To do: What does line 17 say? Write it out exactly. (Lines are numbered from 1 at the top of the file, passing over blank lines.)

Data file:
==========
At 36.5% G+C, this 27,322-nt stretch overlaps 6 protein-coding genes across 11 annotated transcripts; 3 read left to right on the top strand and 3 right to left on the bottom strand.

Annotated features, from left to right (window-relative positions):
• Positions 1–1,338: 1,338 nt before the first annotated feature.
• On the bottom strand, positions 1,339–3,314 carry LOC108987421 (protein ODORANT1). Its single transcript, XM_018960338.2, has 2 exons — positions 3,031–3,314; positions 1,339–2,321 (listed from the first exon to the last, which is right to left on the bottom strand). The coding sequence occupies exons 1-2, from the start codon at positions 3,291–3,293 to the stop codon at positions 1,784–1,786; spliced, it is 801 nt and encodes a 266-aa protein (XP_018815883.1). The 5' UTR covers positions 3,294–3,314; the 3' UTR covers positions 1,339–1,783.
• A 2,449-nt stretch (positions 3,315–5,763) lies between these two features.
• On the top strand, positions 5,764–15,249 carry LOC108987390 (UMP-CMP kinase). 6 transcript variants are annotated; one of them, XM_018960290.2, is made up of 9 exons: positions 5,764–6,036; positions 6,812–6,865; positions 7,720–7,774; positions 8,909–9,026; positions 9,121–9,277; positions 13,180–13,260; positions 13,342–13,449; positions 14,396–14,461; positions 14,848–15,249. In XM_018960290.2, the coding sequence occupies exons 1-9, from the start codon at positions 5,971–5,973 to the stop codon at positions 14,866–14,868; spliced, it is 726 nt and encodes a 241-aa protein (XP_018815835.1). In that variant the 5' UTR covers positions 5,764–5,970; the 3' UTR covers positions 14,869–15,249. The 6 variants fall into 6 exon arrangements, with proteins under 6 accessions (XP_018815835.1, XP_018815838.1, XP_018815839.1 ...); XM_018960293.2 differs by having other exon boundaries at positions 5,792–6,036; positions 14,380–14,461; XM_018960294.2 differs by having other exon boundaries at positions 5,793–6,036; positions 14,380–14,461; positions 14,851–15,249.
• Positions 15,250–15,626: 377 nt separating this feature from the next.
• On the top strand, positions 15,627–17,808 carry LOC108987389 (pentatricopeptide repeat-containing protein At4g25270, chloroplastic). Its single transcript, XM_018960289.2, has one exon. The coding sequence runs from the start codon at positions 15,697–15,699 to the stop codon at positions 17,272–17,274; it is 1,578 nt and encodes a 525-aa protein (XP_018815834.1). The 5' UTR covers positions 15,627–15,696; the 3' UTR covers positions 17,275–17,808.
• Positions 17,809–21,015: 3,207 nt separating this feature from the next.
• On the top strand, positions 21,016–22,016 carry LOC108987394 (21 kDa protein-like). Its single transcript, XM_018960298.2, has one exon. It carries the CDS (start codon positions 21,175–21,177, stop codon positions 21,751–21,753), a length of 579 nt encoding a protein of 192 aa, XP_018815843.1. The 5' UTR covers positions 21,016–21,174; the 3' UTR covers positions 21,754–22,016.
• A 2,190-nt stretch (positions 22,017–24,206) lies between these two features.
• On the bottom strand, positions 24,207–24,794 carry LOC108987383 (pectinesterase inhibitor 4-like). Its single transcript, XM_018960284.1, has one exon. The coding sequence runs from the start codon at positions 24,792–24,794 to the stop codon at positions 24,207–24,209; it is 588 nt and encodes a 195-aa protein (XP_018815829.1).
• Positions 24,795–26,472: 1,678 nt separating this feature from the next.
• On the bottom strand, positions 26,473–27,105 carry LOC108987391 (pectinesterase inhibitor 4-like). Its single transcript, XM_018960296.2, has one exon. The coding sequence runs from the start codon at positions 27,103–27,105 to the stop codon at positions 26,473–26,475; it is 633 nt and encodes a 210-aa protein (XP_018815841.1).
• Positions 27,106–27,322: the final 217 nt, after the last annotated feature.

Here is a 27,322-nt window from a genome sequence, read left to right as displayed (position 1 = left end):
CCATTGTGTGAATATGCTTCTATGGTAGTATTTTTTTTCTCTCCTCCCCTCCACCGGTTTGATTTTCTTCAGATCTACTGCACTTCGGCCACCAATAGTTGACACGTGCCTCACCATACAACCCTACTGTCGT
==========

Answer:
CCATTGTGTGAATATGCTTCTATGGTAGTATTTTTTTTCTCTCCTCCCCTCCACCGGTTTGATTTTCTTCAGATCTACTGCACTTCGGCCACCAATAGTTGACACGTGCCTCACCATACAACCCTACTGTCGT